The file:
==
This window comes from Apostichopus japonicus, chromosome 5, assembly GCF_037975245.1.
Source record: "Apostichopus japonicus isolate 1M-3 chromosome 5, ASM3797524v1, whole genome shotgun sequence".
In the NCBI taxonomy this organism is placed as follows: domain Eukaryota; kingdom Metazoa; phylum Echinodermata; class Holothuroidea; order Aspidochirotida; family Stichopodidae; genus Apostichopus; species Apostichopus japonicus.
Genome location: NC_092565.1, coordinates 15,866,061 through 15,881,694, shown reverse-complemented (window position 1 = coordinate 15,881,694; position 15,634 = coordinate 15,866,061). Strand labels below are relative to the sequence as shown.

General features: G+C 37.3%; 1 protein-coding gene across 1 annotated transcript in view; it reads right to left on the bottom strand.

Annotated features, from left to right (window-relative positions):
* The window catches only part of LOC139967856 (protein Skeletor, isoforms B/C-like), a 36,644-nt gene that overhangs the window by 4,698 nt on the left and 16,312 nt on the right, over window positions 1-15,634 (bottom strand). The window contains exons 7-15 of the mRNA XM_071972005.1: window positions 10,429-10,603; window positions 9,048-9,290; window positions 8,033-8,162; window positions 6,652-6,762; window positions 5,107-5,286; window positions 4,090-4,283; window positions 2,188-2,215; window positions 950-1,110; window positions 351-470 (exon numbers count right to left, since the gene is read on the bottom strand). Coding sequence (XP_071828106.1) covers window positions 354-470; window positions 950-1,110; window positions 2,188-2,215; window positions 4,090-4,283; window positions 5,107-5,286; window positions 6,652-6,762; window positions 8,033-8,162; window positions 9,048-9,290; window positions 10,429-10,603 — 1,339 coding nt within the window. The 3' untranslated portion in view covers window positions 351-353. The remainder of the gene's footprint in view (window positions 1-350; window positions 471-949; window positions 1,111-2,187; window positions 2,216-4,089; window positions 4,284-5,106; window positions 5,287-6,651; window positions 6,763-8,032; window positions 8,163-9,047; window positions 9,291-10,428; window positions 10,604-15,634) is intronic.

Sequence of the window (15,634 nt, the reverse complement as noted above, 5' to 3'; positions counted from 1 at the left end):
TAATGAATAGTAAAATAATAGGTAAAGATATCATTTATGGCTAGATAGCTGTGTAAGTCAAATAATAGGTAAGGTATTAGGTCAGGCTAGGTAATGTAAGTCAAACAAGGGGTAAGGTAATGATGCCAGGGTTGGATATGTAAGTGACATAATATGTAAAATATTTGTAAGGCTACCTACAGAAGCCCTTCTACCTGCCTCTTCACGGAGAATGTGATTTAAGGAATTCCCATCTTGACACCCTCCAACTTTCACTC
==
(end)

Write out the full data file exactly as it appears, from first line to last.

This window comes from Apostichopus japonicus, chromosome 5, assembly GCF_037975245.1.
Source record: "Apostichopus japonicus isolate 1M-3 chromosome 5, ASM3797524v1, whole genome shotgun sequence".
In the NCBI taxonomy this organism is placed as follows: domain Eukaryota; kingdom Metazoa; phylum Echinodermata; class Holothuroidea; order Aspidochirotida; family Stichopodidae; genus Apostichopus; species Apostichopus japonicus.
Genome location: NC_092565.1, coordinates 15,866,061 through 15,881,694, shown reverse-complemented (window position 1 = coordinate 15,881,694; position 15,634 = coordinate 15,866,061). Strand labels below are relative to the sequence as shown.

General features: G+C 37.3%; 1 protein-coding gene across 1 annotated transcript in view; it reads right to left on the bottom strand.

Annotated features, from left to right (window-relative positions):
* The window catches only part of LOC139967856 (protein Skeletor, isoforms B/C-like), a 36,644-nt gene that overhangs the window by 4,698 nt on the left and 16,312 nt on the right, over window positions 1-15,634 (bottom strand). The window contains exons 7-15 of the mRNA XM_071972005.1: window positions 10,429-10,603; window positions 9,048-9,290; window positions 8,033-8,162; window positions 6,652-6,762; window positions 5,107-5,286; window positions 4,090-4,283; window positions 2,188-2,215; window positions 950-1,110; window positions 351-470 (exon numbers count right to left, since the gene is read on the bottom strand). Coding sequence (XP_071828106.1) covers window positions 354-470; window positions 950-1,110; window positions 2,188-2,215; window positions 4,090-4,283; window positions 5,107-5,286; window positions 6,652-6,762; window positions 8,033-8,162; window positions 9,048-9,290; window positions 10,429-10,603 — 1,339 coding nt within the window. The 3' untranslated portion in view covers window positions 351-353. The remainder of the gene's footprint in view (window positions 1-350; window positions 471-949; window positions 1,111-2,187; window positions 2,216-4,089; window positions 4,284-5,106; window positions 5,287-6,651; window positions 6,763-8,032; window positions 8,163-9,047; window positions 9,291-10,428; window positions 10,604-15,634) is intronic.

Sequence of the window (15,634 nt, the reverse complement as noted above, 5' to 3'; positions counted from 1 at the left end):
TAATGAATAGTAAAATAATAGGTAAAGATATCATTTATGGCTAGATAGCTGTGTAAGTCAAATAATAGGTAAGGTATTAGGTCAGGCTAGGTAATGTAAGTCAAACAAGGGGTAAGGTAATGATGCCAGGGTTGGATATGTAAGTGACATAATATGTAAAATATTTGTAAGGCTACCTACAGAAGCCCTTCTACCTGCCTCTTCACGGAGAATGTGATTTAAGGAATTCCCATCTTGACACCCTCCAACTTTCACTC